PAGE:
Sunday, 15 February 2015

Review: Afterimage

As some of you will know, especially if you click on the tab above that reads 'We Are Villains All', I am writing a book that concerns a photographer in the mid-19th century.  Imagine my delight to read Afterimage by Helen Humphreys, which is about the same subject...


Irish-born maid, Annie Phelan, arrives to work in the house of photographer Isabelle Dashell and her husband, Eldon. The house is unlike any other, with Annie called to model for the photographer, becoming her muse.   The Dashell's marriage has become distant and Eldon sees this new maid as a way to find some comfort in his life.  Annie has to find the truth of herself before the Dashells overwhelm her with their own needs, leading to tragedy...

Mary Hillier (1865) Julia Margaret Cameron
While it is easy to draw comparisons with Julia Margaret Cameron in Isabelle Dashell, Annie is an amalgam of the two Marys who worked in her household.  The images that Humphreys so beautifully describe and which form the structure of the book, are taken from Mary Hillier, or 'Island Mary' as she was known to discern her from 'Irish Mary', Mary Ryan, later Lady Cotton.

In Annals of My Glass House, Julia Margaret Cameron described Mary Hillier as 'one of the most beautiful and constant of my models, and in every manner of form has her face been reproduced yet never has it been felt that the grace of the fashion of it has perished'.  Cameron had a habit of holding her model maids higher than contemporary society found acceptable, much as Isabelle Dashell presents Annie Phelan as a guest at her dinner party. The tension between how high the photographer holds her maid's beauty as an artist and the maid's place in the household is evident in the novel.

The Day Spring (1865)
Taken from the points of view of both mistress and maid, often switching between them within a scene, it is easy to feel sympathy with both women who struggle to understand each other while feeling a deep understanding.  For Annie, she has the chance to be more than a maid, to be important to someone for the first time.  For Isabelle, she has a complicated mixture of a friend, a child, and inspiration for her art.

Call I Follow, I Follow, Let Me Die (1867)

There is a gentleness to the story, a gradual building in tension, like a picture developing, until matters become serious.  I loved the descriptions of how the photographs are staged, how unglamorous the moments are in order to produce something divine.

Sappho (1866)
For me, the most touching moments of the book are between Eldon and Annie, who he adopts as his fellow explorer.  The scene where he wants to experience an arctic exploration by walking in frozen boots is both funny and tragic, and tells you everything you need to know about the man and the tenor of his life. His connection to Annie is equally as tenacious as his wife's, the dinner party scene showing the tension in their attitude to the maid and how at odds it is with the outside world.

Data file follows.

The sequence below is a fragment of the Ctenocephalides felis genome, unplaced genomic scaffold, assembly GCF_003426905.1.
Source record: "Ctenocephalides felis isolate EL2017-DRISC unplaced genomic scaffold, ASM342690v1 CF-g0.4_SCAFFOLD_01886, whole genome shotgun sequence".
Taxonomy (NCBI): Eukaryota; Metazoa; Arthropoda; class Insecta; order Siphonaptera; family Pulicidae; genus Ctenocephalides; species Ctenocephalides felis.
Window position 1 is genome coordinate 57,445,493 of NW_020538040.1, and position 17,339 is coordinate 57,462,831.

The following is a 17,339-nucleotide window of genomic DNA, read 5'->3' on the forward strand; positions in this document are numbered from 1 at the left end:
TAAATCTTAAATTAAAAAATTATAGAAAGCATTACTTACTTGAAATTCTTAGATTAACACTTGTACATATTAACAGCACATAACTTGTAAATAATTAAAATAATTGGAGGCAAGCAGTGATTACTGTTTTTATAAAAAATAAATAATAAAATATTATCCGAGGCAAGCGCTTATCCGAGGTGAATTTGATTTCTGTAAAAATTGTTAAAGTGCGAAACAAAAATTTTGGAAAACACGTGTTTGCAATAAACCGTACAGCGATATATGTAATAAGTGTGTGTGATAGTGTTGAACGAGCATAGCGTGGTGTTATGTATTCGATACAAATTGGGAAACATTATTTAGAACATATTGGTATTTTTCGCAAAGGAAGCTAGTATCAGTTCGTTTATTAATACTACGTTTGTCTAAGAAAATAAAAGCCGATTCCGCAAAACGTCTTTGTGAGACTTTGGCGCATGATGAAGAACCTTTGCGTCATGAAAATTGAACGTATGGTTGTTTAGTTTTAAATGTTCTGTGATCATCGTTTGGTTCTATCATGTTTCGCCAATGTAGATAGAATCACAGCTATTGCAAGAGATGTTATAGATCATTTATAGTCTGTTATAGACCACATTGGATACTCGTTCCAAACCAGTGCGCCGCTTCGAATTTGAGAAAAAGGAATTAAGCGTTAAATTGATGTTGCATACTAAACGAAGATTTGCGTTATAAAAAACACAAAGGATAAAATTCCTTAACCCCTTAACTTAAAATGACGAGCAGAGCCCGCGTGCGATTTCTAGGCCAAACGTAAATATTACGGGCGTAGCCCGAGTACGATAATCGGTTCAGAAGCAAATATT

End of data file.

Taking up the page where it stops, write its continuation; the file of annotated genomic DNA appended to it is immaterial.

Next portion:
Ophelia, Study No.2 (1867)
Although both Dashells are obsessed with the past, Isabelle with her scenes of classical literature and Eldon with the records of past explorations, both are committed to the future, a future expressed through the personal growth of Annie from maid to educated, opinionated young woman.  Isabelle defends her art against her neighbour, Robert Hill, establishment painter who sees photography as a fad, a threat, the future he doesn't like. Eldon makes maps, first of exploration, then of conquest, of industry and commercialism.

The Parting of Sir Lancelot and Queen Guinevere (1874)
Photography and the fixing of image are very important in the story.  Everyone has the photograph taken by the end, but not all by Isabelle.  Her desire to control everyone's image, including her own, is a keynote for the book, and it is notable who she can't control and what happens to them.

There is an elegance to Humphreys' prose that carries you through the novel.  The characters have terrible stories inside them from Isabelle's babies, Eldon's childhood, the road that claimed Annie's family and what exactly happened to the other maid at her last post, but all attempt to smother the past, leaving it hidden, waiting to be discovered. The story is gentle but compelling, beautiful and sad and as filled with quiet pathos as one of Isabelle Dashell's photographs of Annie Phelan.

I thorough recommend this to any lovers of historical fiction who are after something beautiful to fill your winter nights. To buy it, click here (Amazon UK) or here (USA).

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Many thanks for your comment. I shall post it up shortly! Kx